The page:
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Imatinib potentiates antitumor T cell responses in gastrointestinal stromal tumor through the inhibition of Ido.

Balachandran VP, Cavnar MJ, Zeng S, Bamboat ZM, Ocuin LM, Obaid H, Sorenson EC, Popow R, Ariyan C, Rossi F, Besmer P, Guo T, Antonescu CR, Taguchi T, Yuan J, Wolchok JD, Allison JP, DeMatteo RP - Nat. Med. (2011)

Bottom Line: The mechanism is believed to depend predominantly on the inhibition of KIT-driven signals for tumor-cell survival and proliferation.Imatinib therapy activated CD8(+) T cells and induced regulatory T cell (T(reg) cell) apoptosis within the tumor by reducing tumor-cell expression of the immunosuppressive enzyme indoleamine 2,3-dioxygenase (Ido).Thus, T cells are crucial to the antitumor effects of imatinib in GIST, and concomitant immunotherapy may further improve outcomes in human cancers treated with targeted agents.

View Article: PubMed Central - PubMed

Affiliation: Department of Surgery, Memorial Hospital, New York, New York, USA.

ABSTRACT
Imatinib mesylate targets mutated KIT oncoproteins in gastrointestinal stromal tumor (GIST) and produces a clinical response in 80% of patients. The mechanism is believed to depend predominantly on the inhibition of KIT-driven signals for tumor-cell survival and proliferation. Using a mouse model of spontaneous GIST, we found that the immune system contributes substantially to the antitumor effects of imatinib. Imatinib therapy activated CD8(+) T cells and induced regulatory T cell (T(reg) cell) apoptosis within the tumor by reducing tumor-cell expression of the immunosuppressive enzyme indoleamine 2,3-dioxygenase (Ido). Concurrent immunotherapy augmented the efficacy of imatinib in mouse GIST. In freshly obtained human GIST specimens, the T cell profile correlated with imatinib sensitivity and IDO expression. Thus, T cells are crucial to the antitumor effects of imatinib in GIST, and concomitant immunotherapy may further improve outcomes in human cancers treated with targeted agents.

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CTLA-4 blockade is synergistic with imatinibGIST mice were treated with imatinib or vehicle for 7 d with or without induction CTLA-4 blockade or isotype control antibody followed by chronic CTLA-4 blockade. (a) Tumor size was monitored using serial MRIs. (b–e) Tumors and DLNs of GIST mice were analyzed on days 16–18 to determine (b) frequency and absolute number of CD4+ and CD8+ T cells in DLN, (c) frequency of intratumoral CD4+ and CD8+ T cells, and (d) intratumoral CD8+ T cell to T reg ratio. (e) Intratumoral CD8+ T cells were stimulated for 4 h with phorbol 12-myristate 13-acetate and ionomycin followed by intracellular analysis for IFN-γ production; P = 0.09, two-tailed student t-test. Data in (a) represent means ± s.e.m. of a composite of two independent experiments each with 3–5 mice per group. Data in (b–e) represent means ± s.e.m. with n = 6–8 per group. *P < 0.05.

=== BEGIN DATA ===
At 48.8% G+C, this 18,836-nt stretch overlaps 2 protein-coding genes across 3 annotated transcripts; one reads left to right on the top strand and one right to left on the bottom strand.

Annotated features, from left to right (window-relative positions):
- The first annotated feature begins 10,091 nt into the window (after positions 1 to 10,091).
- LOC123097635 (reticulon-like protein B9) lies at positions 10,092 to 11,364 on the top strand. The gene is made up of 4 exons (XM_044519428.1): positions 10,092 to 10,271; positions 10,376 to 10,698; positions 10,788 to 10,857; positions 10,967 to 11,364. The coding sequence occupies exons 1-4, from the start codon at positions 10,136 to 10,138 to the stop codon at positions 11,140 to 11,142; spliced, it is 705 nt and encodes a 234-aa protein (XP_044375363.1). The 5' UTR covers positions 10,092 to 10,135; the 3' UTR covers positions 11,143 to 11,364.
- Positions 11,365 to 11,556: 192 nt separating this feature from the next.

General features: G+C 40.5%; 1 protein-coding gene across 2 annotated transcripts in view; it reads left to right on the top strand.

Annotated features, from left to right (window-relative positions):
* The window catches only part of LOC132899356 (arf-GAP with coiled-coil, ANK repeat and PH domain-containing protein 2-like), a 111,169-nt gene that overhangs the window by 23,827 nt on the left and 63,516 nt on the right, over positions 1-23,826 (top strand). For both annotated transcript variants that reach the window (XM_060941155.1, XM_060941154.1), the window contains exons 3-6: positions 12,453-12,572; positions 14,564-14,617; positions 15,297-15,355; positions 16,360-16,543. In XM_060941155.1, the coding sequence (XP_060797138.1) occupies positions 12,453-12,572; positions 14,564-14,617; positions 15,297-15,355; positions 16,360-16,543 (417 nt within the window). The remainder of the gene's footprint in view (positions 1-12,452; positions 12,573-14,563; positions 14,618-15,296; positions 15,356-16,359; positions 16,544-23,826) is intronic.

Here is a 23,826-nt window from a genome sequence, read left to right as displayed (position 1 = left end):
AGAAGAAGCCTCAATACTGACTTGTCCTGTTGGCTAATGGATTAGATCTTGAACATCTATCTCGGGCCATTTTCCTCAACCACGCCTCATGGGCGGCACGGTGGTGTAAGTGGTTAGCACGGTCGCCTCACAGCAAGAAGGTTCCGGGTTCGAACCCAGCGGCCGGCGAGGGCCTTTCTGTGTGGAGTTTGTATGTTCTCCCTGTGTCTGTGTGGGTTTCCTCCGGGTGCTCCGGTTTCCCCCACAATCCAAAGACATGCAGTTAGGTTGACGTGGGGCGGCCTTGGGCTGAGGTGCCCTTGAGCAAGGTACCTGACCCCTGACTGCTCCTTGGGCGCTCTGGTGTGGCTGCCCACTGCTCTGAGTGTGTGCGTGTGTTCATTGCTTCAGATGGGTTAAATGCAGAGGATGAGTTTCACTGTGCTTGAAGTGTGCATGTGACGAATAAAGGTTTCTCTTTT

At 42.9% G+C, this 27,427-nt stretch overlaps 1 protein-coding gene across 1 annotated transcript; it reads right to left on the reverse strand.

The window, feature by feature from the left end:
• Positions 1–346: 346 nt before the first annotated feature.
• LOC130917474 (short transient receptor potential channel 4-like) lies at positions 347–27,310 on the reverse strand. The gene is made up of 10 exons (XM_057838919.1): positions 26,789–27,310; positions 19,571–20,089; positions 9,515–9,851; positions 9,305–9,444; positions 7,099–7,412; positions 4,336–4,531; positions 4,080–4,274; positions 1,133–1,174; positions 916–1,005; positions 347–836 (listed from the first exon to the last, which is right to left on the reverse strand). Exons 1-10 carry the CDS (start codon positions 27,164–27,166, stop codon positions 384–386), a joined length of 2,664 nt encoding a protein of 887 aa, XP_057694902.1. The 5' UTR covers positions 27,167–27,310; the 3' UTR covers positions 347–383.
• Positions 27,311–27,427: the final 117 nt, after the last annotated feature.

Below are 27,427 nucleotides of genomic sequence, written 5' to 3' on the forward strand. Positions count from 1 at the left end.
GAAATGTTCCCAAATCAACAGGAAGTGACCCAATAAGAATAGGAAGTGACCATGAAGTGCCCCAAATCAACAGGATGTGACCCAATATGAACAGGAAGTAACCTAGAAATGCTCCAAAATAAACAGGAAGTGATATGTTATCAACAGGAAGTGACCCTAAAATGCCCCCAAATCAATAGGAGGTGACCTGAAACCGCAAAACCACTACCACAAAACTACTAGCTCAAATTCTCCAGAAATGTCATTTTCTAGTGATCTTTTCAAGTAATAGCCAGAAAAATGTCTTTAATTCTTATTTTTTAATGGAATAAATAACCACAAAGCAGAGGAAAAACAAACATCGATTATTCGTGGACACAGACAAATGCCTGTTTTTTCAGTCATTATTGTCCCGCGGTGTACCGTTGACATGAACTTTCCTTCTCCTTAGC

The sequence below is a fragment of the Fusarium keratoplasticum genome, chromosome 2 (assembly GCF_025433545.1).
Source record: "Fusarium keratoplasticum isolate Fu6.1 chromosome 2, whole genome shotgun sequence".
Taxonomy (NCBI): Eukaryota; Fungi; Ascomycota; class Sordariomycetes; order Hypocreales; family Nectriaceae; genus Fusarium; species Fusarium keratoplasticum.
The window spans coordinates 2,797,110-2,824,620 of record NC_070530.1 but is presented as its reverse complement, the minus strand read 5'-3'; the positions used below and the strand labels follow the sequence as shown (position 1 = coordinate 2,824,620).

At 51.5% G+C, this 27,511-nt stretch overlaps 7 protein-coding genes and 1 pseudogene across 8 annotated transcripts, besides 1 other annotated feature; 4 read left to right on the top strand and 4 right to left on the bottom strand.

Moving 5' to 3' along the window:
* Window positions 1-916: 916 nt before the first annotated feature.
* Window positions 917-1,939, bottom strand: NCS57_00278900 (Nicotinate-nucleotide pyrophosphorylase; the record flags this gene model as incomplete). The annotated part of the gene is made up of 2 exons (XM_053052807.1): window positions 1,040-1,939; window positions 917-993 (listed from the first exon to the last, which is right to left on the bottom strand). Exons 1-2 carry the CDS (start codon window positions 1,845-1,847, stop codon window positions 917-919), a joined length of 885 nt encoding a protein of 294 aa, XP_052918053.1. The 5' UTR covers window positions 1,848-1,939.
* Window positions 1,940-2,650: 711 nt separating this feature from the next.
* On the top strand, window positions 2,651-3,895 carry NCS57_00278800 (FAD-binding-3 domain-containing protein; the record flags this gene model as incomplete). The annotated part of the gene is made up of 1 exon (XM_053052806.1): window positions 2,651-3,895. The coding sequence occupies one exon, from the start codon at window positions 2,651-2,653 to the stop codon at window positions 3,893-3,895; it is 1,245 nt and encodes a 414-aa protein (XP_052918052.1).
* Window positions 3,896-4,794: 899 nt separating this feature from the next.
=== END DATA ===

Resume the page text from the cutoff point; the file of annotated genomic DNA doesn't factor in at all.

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Figure 6: CTLA-4 blockade is synergistic with imatinibGIST mice were treated with imatinib or vehicle for 7 d with or without induction CTLA-4 blockade or isotype control antibody followed by chronic CTLA-4 blockade. (a) Tumor size was monitored using serial MRIs. (b–e) Tumors and DLNs of GIST mice were analyzed on days 16–18 to determine (b) frequency and absolute number of CD4+ and CD8+ T cells in DLN, (c) frequency of intratumoral CD4+ and CD8+ T cells, and (d) intratumoral CD8+ T cell to T reg ratio. (e) Intratumoral CD8+ T cells were stimulated for 4 h with phorbol 12-myristate 13-acetate and ionomycin followed by intracellular analysis for IFN-γ production; P = 0.09, two-tailed student t-test. Data in (a) represent means ± s.e.m. of a composite of two independent experiments each with 3–5 mice per group. Data in (b–e) represent means ± s.e.m. with n = 6–8 per group. *P < 0.05.

Mentions: Concurrent administration of imatinib and induction treatment with CTLA-4 specific blocking antibody for 1 week followed by chronic CTLA-4 blockade significantly decreased tumor size in established mouse GISTs compared with either treatment alone (Fig. 6a, Supplementary Figure 8). It has been shown that CTLA-4 blockade during priming can lead to accumulation of CD8+ T cells capable of producing effector cytokines such as IFN-γ.31 GIST mice treated with imatinib and CTLA-4 blockade demonstrated no change in the frequency or absolute number of CD4+ or CD8+ T cells in DLN or tumor (Fig. 6b, c), or the CD8+ T effector to T reg ratio in the tumor (Fig. 6d). Intratumoral CD8+ T cells demonstrated a trend of enhanced IFN-γ production (Fig. 6e). Therefore, combined therapy of imatinib and CTLA-4 blockade has potential therapeutic promise for human GIST and may exert anti-tumor effects by increasing IFN-γ producing CD8+ T cells.